States are requiring travelers to quarantine for 14 days, and in some areas of the country failing to do so can land you in jail.
To limit the virus’s spread within their states, at least 19 governors implemented isolation policies for incoming travelers. Although the outbreak appears to be subsiding in some areas, governors have kept the quarantine policy in place, giving law enforcement the authority to ensure it’s being followed.
America has confirmed more than 1.3 million cases, and only 1,462 of those were in Maine. With one of the lowest outbreaks in the country, Governor Janet Mills said the state has seen enough progress that some businesses were able to reopen May 1. But to help ensure the state continues that positive trajectory, she also extended the stay-at-home order through May 31.
With exceptions for essential services, anyone, including residents, traveling into Maine must self-quarantine for 14 days. Violating the order can be considered a Class E crime and bring up to six months in jail and a $1,000 fine.
Maine’s scenic coastline and other picturesque areas make it a desirable destination for summer tourists as well as seasonal residents. Mills’ plan to reopen the state keeps the 14-day quarantine for visitors in place through August, raising concerns it’ll dissuade people from visiting and negatively affect the state’s economy.
State Economist Amanda Rector told the Portland Press Herald 17 percent of the state’s housing units are considered seasonal. An “important part” of Maine’s economy, seasonal residents can have an even larger impact in areas where seasonal housing is more prevalent, she said. However, she added that it was “nearly impossible” to determine contributions from out-of-state seasonal residents and Maine residents who own seasonal homes and wouldn’t be affected by the 14-day quarantine.
While Maine is toward one end of the spectrum, Florida is hovering at the other end, with one of the top 10 largest outbreaks in the nation. The state has reported 41,923 cases, and Governor Ron DeSantis allowed restaurants and shops to open at 25 percent capacity on May 4, citing statewide improvements in the numbers.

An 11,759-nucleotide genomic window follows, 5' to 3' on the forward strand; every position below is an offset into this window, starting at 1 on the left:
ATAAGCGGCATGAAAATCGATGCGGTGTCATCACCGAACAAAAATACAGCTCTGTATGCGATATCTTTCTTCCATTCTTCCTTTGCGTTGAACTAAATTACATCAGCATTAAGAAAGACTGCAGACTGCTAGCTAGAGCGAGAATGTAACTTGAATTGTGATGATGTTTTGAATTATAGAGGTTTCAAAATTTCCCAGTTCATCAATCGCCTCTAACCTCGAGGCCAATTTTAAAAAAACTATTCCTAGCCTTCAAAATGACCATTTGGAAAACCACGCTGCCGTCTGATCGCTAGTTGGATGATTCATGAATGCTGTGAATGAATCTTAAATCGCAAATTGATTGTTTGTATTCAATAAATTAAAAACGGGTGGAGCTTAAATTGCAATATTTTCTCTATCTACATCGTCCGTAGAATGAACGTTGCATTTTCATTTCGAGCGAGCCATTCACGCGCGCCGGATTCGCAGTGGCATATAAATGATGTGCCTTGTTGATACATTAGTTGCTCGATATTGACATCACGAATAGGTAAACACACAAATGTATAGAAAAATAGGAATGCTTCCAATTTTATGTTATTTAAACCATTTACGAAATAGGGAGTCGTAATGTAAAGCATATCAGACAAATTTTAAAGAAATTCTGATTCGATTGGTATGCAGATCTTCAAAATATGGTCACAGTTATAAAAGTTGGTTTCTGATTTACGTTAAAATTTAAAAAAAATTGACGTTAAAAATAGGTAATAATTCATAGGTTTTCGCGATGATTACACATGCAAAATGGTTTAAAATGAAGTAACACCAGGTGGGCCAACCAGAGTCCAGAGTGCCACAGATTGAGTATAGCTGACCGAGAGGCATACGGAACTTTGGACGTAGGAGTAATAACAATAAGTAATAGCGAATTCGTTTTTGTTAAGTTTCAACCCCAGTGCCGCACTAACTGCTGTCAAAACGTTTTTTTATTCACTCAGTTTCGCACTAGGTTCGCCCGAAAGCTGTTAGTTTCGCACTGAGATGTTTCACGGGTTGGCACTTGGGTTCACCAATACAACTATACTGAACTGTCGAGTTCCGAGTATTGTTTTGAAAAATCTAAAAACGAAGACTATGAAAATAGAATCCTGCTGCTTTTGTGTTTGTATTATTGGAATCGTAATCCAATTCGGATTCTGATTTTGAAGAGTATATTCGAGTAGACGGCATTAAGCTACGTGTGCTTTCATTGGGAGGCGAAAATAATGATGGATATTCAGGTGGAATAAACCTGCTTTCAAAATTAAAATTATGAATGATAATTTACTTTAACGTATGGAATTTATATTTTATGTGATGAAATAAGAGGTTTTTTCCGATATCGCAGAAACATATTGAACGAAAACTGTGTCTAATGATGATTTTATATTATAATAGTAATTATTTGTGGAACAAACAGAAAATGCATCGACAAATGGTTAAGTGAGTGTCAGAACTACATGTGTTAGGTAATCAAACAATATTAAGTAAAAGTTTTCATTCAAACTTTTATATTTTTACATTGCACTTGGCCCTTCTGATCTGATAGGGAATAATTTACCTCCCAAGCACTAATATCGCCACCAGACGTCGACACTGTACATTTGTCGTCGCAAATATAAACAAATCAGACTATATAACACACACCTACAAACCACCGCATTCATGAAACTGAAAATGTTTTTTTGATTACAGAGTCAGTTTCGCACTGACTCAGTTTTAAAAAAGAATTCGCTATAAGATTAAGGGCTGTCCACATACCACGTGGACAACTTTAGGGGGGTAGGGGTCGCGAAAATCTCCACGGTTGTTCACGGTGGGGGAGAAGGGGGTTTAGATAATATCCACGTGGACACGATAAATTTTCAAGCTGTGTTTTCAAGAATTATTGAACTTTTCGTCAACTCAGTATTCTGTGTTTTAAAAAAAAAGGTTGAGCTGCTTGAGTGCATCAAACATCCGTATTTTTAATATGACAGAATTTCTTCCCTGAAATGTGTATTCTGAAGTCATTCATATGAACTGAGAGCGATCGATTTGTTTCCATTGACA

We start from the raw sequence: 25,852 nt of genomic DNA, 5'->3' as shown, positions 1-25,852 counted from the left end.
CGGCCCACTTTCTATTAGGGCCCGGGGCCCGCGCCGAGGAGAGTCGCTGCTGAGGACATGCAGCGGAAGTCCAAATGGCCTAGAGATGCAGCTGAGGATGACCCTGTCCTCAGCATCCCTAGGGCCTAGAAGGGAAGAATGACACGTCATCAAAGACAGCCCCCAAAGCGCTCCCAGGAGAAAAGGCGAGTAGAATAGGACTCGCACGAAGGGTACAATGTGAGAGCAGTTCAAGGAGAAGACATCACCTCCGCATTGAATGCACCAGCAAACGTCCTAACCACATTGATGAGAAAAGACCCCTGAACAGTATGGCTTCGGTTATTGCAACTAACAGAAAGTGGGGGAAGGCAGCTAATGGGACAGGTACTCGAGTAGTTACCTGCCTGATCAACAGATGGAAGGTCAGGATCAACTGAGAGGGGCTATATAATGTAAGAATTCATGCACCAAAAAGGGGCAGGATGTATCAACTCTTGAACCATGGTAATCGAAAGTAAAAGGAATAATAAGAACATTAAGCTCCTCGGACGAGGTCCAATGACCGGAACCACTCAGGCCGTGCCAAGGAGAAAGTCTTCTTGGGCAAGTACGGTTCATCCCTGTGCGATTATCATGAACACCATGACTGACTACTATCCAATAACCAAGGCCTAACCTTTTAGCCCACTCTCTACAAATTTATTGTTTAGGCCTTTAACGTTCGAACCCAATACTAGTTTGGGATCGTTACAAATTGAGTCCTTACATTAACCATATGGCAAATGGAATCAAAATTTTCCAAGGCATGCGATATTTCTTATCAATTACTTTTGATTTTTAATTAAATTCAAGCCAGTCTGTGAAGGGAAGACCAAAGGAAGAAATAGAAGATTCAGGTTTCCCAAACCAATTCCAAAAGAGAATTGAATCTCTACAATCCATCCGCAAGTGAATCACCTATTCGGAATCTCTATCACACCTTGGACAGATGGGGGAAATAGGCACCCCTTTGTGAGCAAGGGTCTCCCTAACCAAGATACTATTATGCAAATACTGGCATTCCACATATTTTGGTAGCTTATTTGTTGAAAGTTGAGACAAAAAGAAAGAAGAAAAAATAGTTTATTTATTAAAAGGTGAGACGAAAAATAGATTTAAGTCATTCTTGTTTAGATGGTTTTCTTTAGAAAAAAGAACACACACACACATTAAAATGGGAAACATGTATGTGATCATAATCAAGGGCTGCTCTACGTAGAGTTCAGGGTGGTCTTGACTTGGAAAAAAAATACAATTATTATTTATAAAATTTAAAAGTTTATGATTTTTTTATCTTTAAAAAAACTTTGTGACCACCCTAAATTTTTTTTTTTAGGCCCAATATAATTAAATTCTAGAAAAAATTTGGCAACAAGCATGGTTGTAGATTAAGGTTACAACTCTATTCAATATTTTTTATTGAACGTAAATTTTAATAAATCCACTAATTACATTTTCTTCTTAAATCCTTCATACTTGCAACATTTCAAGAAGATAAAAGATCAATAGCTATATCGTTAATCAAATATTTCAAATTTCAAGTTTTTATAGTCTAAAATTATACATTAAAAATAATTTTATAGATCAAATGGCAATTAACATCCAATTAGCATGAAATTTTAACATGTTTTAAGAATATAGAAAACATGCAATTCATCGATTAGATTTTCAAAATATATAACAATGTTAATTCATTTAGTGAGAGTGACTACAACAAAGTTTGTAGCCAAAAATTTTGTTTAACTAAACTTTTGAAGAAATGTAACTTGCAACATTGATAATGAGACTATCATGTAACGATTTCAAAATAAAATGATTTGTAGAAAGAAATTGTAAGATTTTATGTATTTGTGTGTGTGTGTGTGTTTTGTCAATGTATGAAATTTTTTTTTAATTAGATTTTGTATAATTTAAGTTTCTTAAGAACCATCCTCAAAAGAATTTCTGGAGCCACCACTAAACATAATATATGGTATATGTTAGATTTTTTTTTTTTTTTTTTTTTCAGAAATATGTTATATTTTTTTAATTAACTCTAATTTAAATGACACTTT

That reopening isn’t intended for people immediately arriving in the state from New York, Connecticut or New Jersey, though. Upon disembarking flights at the airport, those travelers must quarantine for 14 days or the duration of their stay, whichever is shorter. Failure to do so can cost a person $500, a 60-day imprisonment or both.
A number of other states have similar policies in place, and in Alaska violating a quarantine order could come with a $25,000 fine and a year in jail. As of Monday, no one had been fined, cited or prosecuted, officials told the Anchorage Daily News.
“We really need people to voluntarily abide by these mandates, not because the government is telling them to do it,” Jeremy Zidek of the state Department of Homeland Security and Emergency Management told the Daily News, adding that officers can’t “police every person in the state.”
For the most part, states have taken the same approach as Alaska and relied on people voluntarily complying with the order. However, in Hawaii, law enforcement is not messing around.
At least 20 people in Hawaii have been arrested for violating quarantine orders, according to the Associated Press. Nonresidents are confined to their hotel rooms or rented lodgings and are prohibited from leaving for any reason other than to seek medical care. Failing to comply is publishable by imprisonment up to one year, a $5,000 fine or both.
Hawaii has only reported 634 cases, according to Johns Hopkins University’s tracker, making it the state with the smallest outbreak aside from Alaska. Officials have attributed the lack of growth in cases to the state’s strict lockdown measures, but preventing the virus from spreading has taken a toll on tourism, its largest economic driver.
At a time when people are losing their jobs and hotels have had to suspend operations, Honolulu City Council member Kym Pine told the AP tourists breaking quarantine rules was a slap in the face.
“They’re coming to Hawaii on the cheap, and they obviously could care less whether they get the virus or not,” Pine said. “So they obviously could care less about that mom and dad who have no job and no food.”